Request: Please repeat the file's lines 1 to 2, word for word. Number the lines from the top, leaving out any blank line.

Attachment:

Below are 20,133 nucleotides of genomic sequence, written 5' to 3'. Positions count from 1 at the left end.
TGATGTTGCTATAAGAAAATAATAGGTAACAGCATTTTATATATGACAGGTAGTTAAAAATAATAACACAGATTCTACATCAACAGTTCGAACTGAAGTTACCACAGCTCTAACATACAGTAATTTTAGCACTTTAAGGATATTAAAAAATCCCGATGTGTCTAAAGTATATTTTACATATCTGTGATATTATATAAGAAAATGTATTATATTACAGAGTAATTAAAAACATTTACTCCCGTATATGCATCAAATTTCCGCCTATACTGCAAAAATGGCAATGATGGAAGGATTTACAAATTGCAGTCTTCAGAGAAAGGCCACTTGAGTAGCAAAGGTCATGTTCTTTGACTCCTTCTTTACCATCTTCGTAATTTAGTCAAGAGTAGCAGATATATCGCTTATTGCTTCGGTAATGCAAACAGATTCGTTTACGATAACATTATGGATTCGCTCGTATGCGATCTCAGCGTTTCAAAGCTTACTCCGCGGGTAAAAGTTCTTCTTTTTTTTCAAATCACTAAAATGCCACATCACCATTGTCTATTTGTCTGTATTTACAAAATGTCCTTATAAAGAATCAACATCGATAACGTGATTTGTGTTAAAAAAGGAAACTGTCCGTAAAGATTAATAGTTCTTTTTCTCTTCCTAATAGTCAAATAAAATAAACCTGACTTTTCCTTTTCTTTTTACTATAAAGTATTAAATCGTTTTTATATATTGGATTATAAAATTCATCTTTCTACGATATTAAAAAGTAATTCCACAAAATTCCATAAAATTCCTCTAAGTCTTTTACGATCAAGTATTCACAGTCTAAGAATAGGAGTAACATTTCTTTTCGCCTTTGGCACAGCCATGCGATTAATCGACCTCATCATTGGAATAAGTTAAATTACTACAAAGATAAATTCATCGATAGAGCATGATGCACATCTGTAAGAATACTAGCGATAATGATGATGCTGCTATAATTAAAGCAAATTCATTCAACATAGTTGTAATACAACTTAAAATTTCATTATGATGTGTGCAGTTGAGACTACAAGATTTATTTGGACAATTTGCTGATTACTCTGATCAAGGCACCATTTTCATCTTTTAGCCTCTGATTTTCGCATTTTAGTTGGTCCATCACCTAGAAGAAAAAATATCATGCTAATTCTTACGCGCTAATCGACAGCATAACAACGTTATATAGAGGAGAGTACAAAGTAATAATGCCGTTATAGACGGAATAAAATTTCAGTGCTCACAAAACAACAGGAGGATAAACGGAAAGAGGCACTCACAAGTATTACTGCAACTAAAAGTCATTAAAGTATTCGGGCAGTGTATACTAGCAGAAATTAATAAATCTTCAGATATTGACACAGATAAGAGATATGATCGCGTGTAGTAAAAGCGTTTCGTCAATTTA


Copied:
Below are 20,133 nucleotides of genomic sequence, written 5' to 3'. Positions count from 1 at the left end.
TGATGTTGCTATAAGAAAATAATAGGTAACAGCATTTTATATATGACAGGTAGTTAAAAATAATAACACAGATTCTACATCAACAGTTCGAACTGAAGTTACCACAGCTCTAACATACAGTAATTTTAGCACTTTAAGGATATTAAAAAATCCCGATGTGTCTAAAGTATATTTTACATATCTGTGATATTATATAAGAAAATGTATTATATTACAGAGTAATTAAAAACATTTACTCCCGTATATGCATCAAATTTCCGCCTATACTGCAAAAATGGCAATGATGGAAGGATTTACAAATTGCAGTCTTCAGAGAAAGGCCACTTGAGTAGCAAAGGTCATGTTCTTTGACTCCTTCTTTACCATCTTCGTAATTTAGTCAAGAGTAGCAGATATATCGCTTATTGCTTCGGTAATGCAAACAGATTCGTTTACGATAACATTATGGATTCGCTCGTATGCGATCTCAGCGTTTCAAAGCTTACTCCGCGGGTAAAAGTTCTTCTTTTTTTTCAAATCACTAAAATGCCACATCACCATTGTCTATTTGTCTGTATTTACAAAATGTCCTTATAAAGAATCAACATCGATAACGTGATTTGTGTTAAAAAAGGAAACTGTCCGTAAAGATTAATAGTTCTTTTTCTCTTCCTAATAGTCAAATAAAATAAACCTGACTTTTCCTTTTCTTTTTACTATAAAGTATTAAATCGTTTTTATATATTGGATTATAAAATTCATCTTTCTACGATATTAAAAAGTAATTCCACAAAATTCCATAAAATTCCTCTAAGTCTTTTACGATCAAGTATTCACAGTCTAAGAATAGGAGTAACATTTCTTTTCGCCTTTGGCACAGCCATGCGATTAATCGACCTCATCATTGGAATAAGTTAAATTACTACAAAGATAAATTCATCGATAGAGCATGATGCACATCTGTAAGAATACTAGCGATAATGATGATGCTGCTATAATTAAAGCAAATTCATTCAACATAGTTGTAATACAACTTAAAATTTCATTATGATGTGTGCAGTTGAGACTACAAGATTTATTTGGACAATTTGCTGATTACTCTGATCAAGGCACCATTTTCATCTTTTAGCCTCTGATTTTCGCATTTTAGTTGGTCCATCACCTAGAAGAAAAAATATCATGCTAATTCTTACGCGCTAATCGACAGCATAACAACGTTATATAGAGGAGAGTACAAAGTAATAATGCCGTTATAGACGGAATAAAATTTCAGTGCTCACAAAACAACAGGAGGATAAACGGAAAGAGGCACTCACAAGTATTACTGCAACTAAAAGTCATTAAAGTATTCGGGCAGTGTATACTAGCAGAAATTAATAAATCTTCAGATATTGACACAGATAAGAGATATGATCGCGTGTAGTAAAAGCGTTTCGTCAATTTA